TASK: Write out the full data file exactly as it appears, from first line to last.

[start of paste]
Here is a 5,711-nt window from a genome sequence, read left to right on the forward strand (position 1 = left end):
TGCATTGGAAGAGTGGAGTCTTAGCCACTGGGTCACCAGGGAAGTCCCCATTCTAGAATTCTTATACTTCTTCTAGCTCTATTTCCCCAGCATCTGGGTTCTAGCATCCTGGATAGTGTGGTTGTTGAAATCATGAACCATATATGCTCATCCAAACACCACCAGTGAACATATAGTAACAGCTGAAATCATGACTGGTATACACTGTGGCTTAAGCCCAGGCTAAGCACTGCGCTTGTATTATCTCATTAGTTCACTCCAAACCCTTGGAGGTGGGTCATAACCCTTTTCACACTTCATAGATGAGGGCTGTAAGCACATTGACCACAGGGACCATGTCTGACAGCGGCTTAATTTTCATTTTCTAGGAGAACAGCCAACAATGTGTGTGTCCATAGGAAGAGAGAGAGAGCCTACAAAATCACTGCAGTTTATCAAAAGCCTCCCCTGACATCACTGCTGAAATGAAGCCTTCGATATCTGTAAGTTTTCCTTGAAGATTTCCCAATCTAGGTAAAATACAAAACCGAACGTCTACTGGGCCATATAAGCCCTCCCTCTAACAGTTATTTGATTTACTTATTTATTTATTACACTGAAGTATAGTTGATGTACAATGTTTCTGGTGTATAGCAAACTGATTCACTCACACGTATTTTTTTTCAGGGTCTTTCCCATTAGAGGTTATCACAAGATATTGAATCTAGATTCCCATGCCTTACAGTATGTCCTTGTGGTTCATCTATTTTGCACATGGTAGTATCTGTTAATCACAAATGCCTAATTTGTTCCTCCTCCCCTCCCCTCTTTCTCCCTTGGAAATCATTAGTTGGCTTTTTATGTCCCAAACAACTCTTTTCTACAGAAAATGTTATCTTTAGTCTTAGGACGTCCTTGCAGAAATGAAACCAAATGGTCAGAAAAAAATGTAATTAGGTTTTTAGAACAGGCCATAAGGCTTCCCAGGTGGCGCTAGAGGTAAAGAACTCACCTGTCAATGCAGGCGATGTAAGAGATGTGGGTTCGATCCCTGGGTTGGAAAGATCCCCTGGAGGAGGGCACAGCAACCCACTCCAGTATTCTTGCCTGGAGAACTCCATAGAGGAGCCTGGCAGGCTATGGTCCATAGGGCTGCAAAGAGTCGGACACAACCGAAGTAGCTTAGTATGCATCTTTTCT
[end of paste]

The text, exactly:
Here is a 5,711-nt window from a genome sequence, read left to right on the forward strand (position 1 = left end):
TGCATTGGAAGAGTGGAGTCTTAGCCACTGGGTCACCAGGGAAGTCCCCATTCTAGAATTCTTATACTTCTTCTAGCTCTATTTCCCCAGCATCTGGGTTCTAGCATCCTGGATAGTGTGGTTGTTGAAATCATGAACCATATATGCTCATCCAAACACCACCAGTGAACATATAGTAACAGCTGAAATCATGACTGGTATACACTGTGGCTTAAGCCCAGGCTAAGCACTGCGCTTGTATTATCTCATTAGTTCACTCCAAACCCTTGGAGGTGGGTCATAACCCTTTTCACACTTCATAGATGAGGGCTGTAAGCACATTGACCACAGGGACCATGTCTGACAGCGGCTTAATTTTCATTTTCTAGGAGAACAGCCAACAATGTGTGTGTCCATAGGAAGAGAGAGAGAGCCTACAAAATCACTGCAGTTTATCAAAAGCCTCCCCTGACATCACTGCTGAAATGAAGCCTTCGATATCTGTAAGTTTTCCTTGAAGATTTCCCAATCTAGGTAAAATACAAAACCGAACGTCTACTGGGCCATATAAGCCCTCCCTCTAACAGTTATTTGATTTACTTATTTATTTATTACACTGAAGTATAGTTGATGTACAATGTTTCTGGTGTATAGCAAACTGATTCACTCACACGTATTTTTTTTCAGGGTCTTTCCCATTAGAGGTTATCACAAGATATTGAATCTAGATTCCCATGCCTTACAGTATGTCCTTGTGGTTCATCTATTTTGCACATGGTAGTATCTGTTAATCACAAATGCCTAATTTGTTCCTCCTCCCCTCCCCTCTTTCTCCCTTGGAAATCATTAGTTGGCTTTTTATGTCCCAAACAACTCTTTTCTACAGAAAATGTTATCTTTAGTCTTAGGACGTCCTTGCAGAAATGAAACCAAATGGTCAGAAAAAAATGTAATTAGGTTTTTAGAACAGGCCATAAGGCTTCCCAGGTGGCGCTAGAGGTAAAGAACTCACCTGTCAATGCAGGCGATGTAAGAGATGTGGGTTCGATCCCTGGGTTGGAAAGATCCCCTGGAGGAGGGCACAGCAACCCACTCCAGTATTCTTGCCTGGAGAACTCCATAGAGGAGCCTGGCAGGCTATGGTCCATAGGGCTGCAAAGAGTCGGACACAACCGAAGTAGCTTAGTATGCATCTTTTCT